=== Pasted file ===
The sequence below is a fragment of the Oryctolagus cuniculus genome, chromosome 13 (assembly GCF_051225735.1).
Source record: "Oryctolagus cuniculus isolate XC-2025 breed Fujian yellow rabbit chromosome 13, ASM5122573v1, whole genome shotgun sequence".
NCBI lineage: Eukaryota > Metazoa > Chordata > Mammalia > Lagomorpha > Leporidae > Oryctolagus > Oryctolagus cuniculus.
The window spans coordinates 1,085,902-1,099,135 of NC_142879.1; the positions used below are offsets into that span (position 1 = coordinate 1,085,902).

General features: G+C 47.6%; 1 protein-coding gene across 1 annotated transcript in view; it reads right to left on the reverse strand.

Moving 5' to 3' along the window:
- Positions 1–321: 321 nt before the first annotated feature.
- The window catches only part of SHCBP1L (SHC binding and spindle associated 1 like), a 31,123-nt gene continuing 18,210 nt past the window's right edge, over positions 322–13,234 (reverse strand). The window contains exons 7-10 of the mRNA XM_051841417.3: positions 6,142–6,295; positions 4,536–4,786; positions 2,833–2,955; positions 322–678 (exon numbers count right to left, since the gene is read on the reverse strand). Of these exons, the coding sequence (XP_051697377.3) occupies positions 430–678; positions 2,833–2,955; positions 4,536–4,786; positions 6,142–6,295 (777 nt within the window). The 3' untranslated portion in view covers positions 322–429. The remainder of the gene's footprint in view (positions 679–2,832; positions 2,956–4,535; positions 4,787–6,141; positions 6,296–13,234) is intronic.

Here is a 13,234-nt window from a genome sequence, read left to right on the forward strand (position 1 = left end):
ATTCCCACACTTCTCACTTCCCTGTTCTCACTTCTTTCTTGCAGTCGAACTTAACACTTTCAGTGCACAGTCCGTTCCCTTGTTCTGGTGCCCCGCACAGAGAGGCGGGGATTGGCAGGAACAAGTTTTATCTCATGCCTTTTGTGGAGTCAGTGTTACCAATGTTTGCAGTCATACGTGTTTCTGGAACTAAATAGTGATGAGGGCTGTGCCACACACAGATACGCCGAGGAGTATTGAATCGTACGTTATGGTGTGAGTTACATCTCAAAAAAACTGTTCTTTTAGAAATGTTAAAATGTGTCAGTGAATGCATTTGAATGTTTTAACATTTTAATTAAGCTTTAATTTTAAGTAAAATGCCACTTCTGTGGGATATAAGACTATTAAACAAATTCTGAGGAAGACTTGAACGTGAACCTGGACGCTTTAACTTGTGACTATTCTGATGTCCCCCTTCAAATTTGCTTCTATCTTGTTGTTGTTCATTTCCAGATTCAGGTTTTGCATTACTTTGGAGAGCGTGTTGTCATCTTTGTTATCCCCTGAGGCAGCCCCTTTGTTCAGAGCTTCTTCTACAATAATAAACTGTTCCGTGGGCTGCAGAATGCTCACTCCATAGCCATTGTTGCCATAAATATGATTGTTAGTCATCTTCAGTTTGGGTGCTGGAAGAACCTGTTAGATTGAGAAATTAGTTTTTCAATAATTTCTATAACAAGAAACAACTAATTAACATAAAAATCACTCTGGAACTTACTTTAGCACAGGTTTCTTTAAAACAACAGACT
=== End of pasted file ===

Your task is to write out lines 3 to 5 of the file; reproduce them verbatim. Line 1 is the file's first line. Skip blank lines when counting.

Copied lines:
NCBI lineage: Eukaryota > Metazoa > Chordata > Mammalia > Lagomorpha > Leporidae > Oryctolagus > Oryctolagus cuniculus.
The window spans coordinates 1,085,902-1,099,135 of NC_142879.1; the positions used below are offsets into that span (position 1 = coordinate 1,085,902).

General features: G+C 47.6%; 1 protein-coding gene across 1 annotated transcript in view; it reads right to left on the reverse strand.